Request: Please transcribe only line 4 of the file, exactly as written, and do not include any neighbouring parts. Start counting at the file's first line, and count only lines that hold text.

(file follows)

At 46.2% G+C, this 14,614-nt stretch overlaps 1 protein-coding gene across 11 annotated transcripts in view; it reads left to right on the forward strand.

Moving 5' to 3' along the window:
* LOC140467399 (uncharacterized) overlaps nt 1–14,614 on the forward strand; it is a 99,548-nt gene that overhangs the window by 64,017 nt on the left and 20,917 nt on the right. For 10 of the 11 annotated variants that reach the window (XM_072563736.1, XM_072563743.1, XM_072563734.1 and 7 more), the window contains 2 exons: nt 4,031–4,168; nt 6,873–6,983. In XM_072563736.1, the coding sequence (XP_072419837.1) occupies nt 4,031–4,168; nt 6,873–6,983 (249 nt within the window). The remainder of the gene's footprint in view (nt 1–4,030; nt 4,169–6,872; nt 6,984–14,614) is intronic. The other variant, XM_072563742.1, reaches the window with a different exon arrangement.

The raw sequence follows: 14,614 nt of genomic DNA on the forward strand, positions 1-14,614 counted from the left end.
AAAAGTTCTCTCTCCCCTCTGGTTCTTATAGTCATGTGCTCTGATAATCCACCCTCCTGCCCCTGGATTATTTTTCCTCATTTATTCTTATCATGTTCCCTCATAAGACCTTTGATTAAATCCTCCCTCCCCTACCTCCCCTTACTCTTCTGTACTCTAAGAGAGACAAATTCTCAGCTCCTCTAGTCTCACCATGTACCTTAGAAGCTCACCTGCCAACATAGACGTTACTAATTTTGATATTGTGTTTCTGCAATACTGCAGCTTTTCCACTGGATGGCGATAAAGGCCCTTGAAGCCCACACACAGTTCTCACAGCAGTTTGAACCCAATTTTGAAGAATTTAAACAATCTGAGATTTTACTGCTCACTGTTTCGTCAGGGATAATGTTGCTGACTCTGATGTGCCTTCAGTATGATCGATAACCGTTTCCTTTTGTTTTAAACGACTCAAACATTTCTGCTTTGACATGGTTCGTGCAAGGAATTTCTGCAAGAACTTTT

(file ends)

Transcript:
The raw sequence follows: 14,614 nt of genomic DNA on the forward strand, positions 1-14,614 counted from the left end.